I’m a workplace strategist and I have been designing the ‘office of the future’ since 1984.
What fascinates me about the workplace in particular, is that it is all about people. Starting with ‘people’ is the key to taking a more holistic approach to workplace design.
I have tailored my whole career around getting people to talk about what they do and how they might do it better. It all comes down to two main points: who are the users, and what do they do?
Want to design for the future? Start by putting people at the centre of design thinking.
It is very difficult to get people to talk about an ideal future state that doesn’t exist yet. Through a series of questions, I lead decision makers through a mental journey and get them to come up with their vision for their future.
After discussing a series of affirmations about what the wonder of what the company actually does, I hit them right between the eyes with the question: what keeps you up at night? And that’s where I interpret how to change things; how to make things better and where to optimise.
But it is always co-created. It is never about imposing a formula from trends. It isn’t just about furniture or colour - they are all ingredients but they have to be aligned with the concept that is co-created through an interactive discussion with CEOs or HR Directors.
The early beginnings of activity-based workplace design
My exploration of “activity-based” working (although this term didn’t exist yet then!) began when I was working as Space Planning Manager at the Digital Equipment Corporation (DEC) from 1984-1998.
In that role, I was effectively spending each day designing the office of the future for the world’s second largest IT company. My job involved working with the teams across Europe to develop some of the very first activity-based workplace projects. We asked one question: how could we work better, or smarter?
By combining an academic approach with focus on putting people at the core of our decision-making, we developed a holistic approach to creating efficient work environments. And that’s really the concept of activity-based workplaces. So, in the end, I invented a profession that didn’t previously exist: workplace strategist.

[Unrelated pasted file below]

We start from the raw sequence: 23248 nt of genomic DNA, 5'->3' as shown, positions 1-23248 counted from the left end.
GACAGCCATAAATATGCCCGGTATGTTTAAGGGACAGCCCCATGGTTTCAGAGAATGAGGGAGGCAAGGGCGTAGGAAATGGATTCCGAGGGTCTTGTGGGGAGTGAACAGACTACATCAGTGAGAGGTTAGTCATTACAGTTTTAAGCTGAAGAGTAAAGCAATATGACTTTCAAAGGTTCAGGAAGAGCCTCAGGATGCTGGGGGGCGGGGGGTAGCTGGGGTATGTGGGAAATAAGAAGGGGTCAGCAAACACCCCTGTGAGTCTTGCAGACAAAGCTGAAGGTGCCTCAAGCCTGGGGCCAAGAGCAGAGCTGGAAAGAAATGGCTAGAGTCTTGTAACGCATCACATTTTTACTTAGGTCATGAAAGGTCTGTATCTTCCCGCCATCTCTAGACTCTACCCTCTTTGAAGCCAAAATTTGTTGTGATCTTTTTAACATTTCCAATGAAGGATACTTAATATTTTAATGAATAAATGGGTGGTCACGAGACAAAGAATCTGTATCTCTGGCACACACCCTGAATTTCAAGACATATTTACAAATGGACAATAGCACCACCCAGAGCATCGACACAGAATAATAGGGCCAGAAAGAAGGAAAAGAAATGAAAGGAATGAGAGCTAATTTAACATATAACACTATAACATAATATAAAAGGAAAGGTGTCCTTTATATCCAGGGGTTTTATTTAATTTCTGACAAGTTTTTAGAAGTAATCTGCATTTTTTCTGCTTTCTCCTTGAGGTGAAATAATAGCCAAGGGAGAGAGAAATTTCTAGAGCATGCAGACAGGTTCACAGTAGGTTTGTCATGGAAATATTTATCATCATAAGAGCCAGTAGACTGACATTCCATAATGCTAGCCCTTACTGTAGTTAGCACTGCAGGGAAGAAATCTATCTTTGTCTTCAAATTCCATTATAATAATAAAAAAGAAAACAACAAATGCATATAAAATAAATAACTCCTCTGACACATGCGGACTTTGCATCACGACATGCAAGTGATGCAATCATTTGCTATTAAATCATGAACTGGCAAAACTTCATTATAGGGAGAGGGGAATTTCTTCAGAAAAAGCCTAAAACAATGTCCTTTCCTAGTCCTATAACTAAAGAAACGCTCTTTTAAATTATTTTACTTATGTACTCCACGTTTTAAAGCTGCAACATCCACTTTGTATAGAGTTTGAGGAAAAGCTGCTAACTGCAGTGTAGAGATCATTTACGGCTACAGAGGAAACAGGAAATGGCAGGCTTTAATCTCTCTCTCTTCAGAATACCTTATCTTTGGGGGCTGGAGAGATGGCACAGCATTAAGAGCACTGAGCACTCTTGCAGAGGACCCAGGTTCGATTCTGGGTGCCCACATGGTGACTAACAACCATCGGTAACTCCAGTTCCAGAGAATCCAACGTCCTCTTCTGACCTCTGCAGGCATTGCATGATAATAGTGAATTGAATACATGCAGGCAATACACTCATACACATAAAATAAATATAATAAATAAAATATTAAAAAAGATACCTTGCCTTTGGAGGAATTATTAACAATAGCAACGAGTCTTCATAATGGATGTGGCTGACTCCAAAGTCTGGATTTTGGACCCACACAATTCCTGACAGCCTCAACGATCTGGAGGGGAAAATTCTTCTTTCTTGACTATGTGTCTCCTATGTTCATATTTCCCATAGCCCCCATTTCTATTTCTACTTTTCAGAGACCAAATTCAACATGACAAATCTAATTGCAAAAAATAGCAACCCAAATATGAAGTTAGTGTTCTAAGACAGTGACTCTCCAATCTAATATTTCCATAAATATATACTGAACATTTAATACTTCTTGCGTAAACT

Waking up to a holistic approach to workplace design
What’s happening now, in the aftermath of the global pandemic outbreak, is that people are finally getting it.
I carried out the first activity-based work environment for DEC in Zurich back in 1996. But only now, 24 years and a global pandemic later, are people really acknowledging that a mix of work from home, work from the office and activity-based working with spaces - designed for different activities - seem like a good idea! Well, yes! We proved it in 1996 - and people loved it.
A tried and tested approach
One of the best things about creating activity-based workplaces is the success stories that come out of them on a human level. One of the earliest examples of this was that very first project I worked on back in 1996 for DEC.
We started the process by asking questions. What we discovered through staff interviews and focus groups was that a significant amount of the sales force said 99% of their time was spent in the city selling.